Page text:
1. x-intercepts

`x+4/x^2=0`

`x^3+4=0`

`x=(-4)^{1//3}~~-1.6`


2. y-intercepts:

We cannot have `x = 0`, so there is NO y-intercept, and there must be an asymptote at `x = 0`.


3. Limits

As x → −∞,

`4/x^2 -> 0` ,

so y → −∞

(In fact, the curve approaches the line y = x on the negative side.)

As x → +∞, y → ∞

(In fact, the curve approaches the line y = x on the positive side.)

 

4. Domain all real x, except `0`

   Range all real y

 

5. Maxima and minima?

`y=x+4/x^2=x+4x^-2`

`(dy)/(dx)=1-8x^-3`

`=1-8/x^3`

Now

`1-8/x^3=0`

when

` x^3-8=0`

That is, when `x=2`

 

So we have a max or min at `(2,3)`.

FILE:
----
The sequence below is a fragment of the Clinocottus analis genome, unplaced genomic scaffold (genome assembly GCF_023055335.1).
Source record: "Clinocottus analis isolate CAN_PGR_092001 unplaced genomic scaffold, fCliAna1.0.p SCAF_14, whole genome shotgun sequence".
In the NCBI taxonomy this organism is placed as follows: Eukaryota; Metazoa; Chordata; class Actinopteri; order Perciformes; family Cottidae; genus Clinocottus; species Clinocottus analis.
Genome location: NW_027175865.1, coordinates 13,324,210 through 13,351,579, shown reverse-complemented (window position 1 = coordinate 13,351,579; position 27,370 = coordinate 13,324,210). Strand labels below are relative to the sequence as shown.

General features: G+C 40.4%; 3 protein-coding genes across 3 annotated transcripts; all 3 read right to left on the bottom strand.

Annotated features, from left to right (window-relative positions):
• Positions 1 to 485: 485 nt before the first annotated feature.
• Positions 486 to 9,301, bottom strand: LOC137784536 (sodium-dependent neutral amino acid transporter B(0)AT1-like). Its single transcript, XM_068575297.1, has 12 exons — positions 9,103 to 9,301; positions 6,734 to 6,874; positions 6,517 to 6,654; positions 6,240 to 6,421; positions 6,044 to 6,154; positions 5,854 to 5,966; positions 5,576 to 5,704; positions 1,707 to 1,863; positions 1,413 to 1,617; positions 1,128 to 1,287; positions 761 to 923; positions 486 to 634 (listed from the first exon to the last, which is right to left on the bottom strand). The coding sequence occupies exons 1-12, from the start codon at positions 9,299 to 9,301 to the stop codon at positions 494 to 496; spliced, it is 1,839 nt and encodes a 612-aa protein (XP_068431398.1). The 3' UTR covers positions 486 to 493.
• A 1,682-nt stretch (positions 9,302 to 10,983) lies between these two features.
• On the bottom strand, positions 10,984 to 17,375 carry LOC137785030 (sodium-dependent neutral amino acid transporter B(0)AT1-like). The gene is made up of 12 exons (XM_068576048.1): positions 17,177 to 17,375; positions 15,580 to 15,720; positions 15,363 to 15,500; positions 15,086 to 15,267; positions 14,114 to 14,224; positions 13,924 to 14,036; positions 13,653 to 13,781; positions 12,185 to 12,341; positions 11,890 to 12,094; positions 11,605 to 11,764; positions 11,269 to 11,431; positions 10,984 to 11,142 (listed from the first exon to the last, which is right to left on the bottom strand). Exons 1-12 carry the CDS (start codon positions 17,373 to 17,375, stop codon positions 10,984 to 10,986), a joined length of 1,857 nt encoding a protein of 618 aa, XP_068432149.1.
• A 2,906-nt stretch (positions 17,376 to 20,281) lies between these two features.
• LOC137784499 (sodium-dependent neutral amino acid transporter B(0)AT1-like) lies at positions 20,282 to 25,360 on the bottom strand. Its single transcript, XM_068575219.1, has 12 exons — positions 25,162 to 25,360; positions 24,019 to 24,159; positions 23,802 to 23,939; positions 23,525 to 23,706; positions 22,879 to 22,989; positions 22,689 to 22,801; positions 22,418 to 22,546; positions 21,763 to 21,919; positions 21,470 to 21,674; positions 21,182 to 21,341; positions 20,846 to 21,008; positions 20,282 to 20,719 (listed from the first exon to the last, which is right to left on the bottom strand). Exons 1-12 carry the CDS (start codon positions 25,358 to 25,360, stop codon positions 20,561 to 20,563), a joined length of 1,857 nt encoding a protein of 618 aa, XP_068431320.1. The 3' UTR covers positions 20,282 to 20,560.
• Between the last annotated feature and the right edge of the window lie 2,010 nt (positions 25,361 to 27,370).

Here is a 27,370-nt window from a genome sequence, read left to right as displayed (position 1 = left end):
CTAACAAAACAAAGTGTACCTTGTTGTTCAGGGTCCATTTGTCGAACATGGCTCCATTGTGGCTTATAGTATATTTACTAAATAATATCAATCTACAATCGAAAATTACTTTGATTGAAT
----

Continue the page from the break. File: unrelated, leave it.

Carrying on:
Now, as x → -∞, `dy/dx → 1`,

and as x → ∞, `dy/dx → 1`.

 

6. Second derivative:

`(d^2y)/(dx^2)=24/x^4>0` for all `x`.

So concave up for all x, except `0`. So `(2,3)` is a MIN.

 

7. Near discontinuity:

As `x → 0^-`, (which means x approaches `0` from the negative side), y → ∞

[Try `x = -1, -0.5, -0.1, -0.01, -0.001` etc to see this].

 

As `x → 0^+`, (`0` from the positive side), y → ∞

[Try `x = 1, 0.5, 0.1, 0.01, 0.001` etc to see this].

So we are ready to sketch the curve:

1234-1-2-3-4246810-2-4xyOpen image in a new page

Graph of `y=x+4/x^2`.

The following features are indicated on the graph:

`x`-intercept `(-1.6,0)` (green dot)

Local minimum `(2,3)` (magenta dot)

Asymptote (magenta dashed line)

Get the Daily Math Tweet!
IntMath on Twitter